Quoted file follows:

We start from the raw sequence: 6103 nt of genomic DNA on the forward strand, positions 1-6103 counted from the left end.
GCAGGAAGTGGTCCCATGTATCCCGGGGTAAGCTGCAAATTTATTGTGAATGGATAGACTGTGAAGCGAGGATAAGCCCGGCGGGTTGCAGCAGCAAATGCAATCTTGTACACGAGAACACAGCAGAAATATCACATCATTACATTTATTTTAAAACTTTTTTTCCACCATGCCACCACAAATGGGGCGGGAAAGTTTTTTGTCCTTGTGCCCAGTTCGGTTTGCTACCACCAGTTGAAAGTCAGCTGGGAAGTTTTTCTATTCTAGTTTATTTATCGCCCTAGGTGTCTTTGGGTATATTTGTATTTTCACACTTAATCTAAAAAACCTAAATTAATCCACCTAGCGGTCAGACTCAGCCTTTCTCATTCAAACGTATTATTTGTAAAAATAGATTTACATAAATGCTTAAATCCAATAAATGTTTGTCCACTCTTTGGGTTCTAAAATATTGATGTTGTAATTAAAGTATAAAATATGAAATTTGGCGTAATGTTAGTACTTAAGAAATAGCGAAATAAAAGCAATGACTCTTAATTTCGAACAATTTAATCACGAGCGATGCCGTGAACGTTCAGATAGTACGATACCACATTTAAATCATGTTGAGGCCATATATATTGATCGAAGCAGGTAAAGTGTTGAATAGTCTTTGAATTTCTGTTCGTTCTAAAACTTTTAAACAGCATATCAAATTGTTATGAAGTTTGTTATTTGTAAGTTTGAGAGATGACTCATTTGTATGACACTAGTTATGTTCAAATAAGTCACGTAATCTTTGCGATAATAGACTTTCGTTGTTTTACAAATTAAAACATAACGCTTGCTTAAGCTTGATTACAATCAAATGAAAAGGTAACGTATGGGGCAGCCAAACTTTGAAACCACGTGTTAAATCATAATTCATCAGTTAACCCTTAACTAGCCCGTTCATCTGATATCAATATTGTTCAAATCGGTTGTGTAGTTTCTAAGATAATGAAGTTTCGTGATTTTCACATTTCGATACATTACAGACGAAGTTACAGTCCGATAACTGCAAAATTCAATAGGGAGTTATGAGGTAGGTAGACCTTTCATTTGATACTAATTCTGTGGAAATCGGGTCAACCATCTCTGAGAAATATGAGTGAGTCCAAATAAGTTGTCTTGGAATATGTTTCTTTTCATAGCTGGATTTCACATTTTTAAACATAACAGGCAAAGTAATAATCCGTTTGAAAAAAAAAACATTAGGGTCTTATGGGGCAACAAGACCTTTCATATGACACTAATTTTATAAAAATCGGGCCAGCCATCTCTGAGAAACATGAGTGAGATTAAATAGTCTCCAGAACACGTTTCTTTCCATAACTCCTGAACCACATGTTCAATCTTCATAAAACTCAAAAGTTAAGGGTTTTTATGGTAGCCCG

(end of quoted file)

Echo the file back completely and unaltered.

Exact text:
We start from the raw sequence: 6103 nt of genomic DNA on the forward strand, positions 1-6103 counted from the left end.
GCAGGAAGTGGTCCCATGTATCCCGGGGTAAGCTGCAAATTTATTGTGAATGGATAGACTGTGAAGCGAGGATAAGCCCGGCGGGTTGCAGCAGCAAATGCAATCTTGTACACGAGAACACAGCAGAAATATCACATCATTACATTTATTTTAAAACTTTTTTTCCACCATGCCACCACAAATGGGGCGGGAAAGTTTTTTGTCCTTGTGCCCAGTTCGGTTTGCTACCACCAGTTGAAAGTCAGCTGGGAAGTTTTTCTATTCTAGTTTATTTATCGCCCTAGGTGTCTTTGGGTATATTTGTATTTTCACACTTAATCTAAAAAACCTAAATTAATCCACCTAGCGGTCAGACTCAGCCTTTCTCATTCAAACGTATTATTTGTAAAAATAGATTTACATAAATGCTTAAATCCAATAAATGTTTGTCCACTCTTTGGGTTCTAAAATATTGATGTTGTAATTAAAGTATAAAATATGAAATTTGGCGTAATGTTAGTACTTAAGAAATAGCGAAATAAAAGCAATGACTCTTAATTTCGAACAATTTAATCACGAGCGATGCCGTGAACGTTCAGATAGTACGATACCACATTTAAATCATGTTGAGGCCATATATATTGATCGAAGCAGGTAAAGTGTTGAATAGTCTTTGAATTTCTGTTCGTTCTAAAACTTTTAAACAGCATATCAAATTGTTATGAAGTTTGTTATTTGTAAGTTTGAGAGATGACTCATTTGTATGACACTAGTTATGTTCAAATAAGTCACGTAATCTTTGCGATAATAGACTTTCGTTGTTTTACAAATTAAAACATAACGCTTGCTTAAGCTTGATTACAATCAAATGAAAAGGTAACGTATGGGGCAGCCAAACTTTGAAACCACGTGTTAAATCATAATTCATCAGTTAACCCTTAACTAGCCCGTTCATCTGATATCAATATTGTTCAAATCGGTTGTGTAGTTTCTAAGATAATGAAGTTTCGTGATTTTCACATTTCGATACATTACAGACGAAGTTACAGTCCGATAACTGCAAAATTCAATAGGGAGTTATGAGGTAGGTAGACCTTTCATTTGATACTAATTCTGTGGAAATCGGGTCAACCATCTCTGAGAAATATGAGTGAGTCCAAATAAGTTGTCTTGGAATATGTTTCTTTTCATAGCTGGATTTCACATTTTTAAACATAACAGGCAAAGTAATAATCCGTTTGAAAAAAAAAACATTAGGGTCTTATGGGGCAACAAGACCTTTCATATGACACTAATTTTATAAAAATCGGGCCAGCCATCTCTGAGAAACATGAGTGAGATTAAATAGTCTCCAGAACACGTTTCTTTCCATAACTCCTGAACCACATGTTCAATCTTCATAAAACTCAAAAGTTAAGGGTTTTTATGGTAGCCCG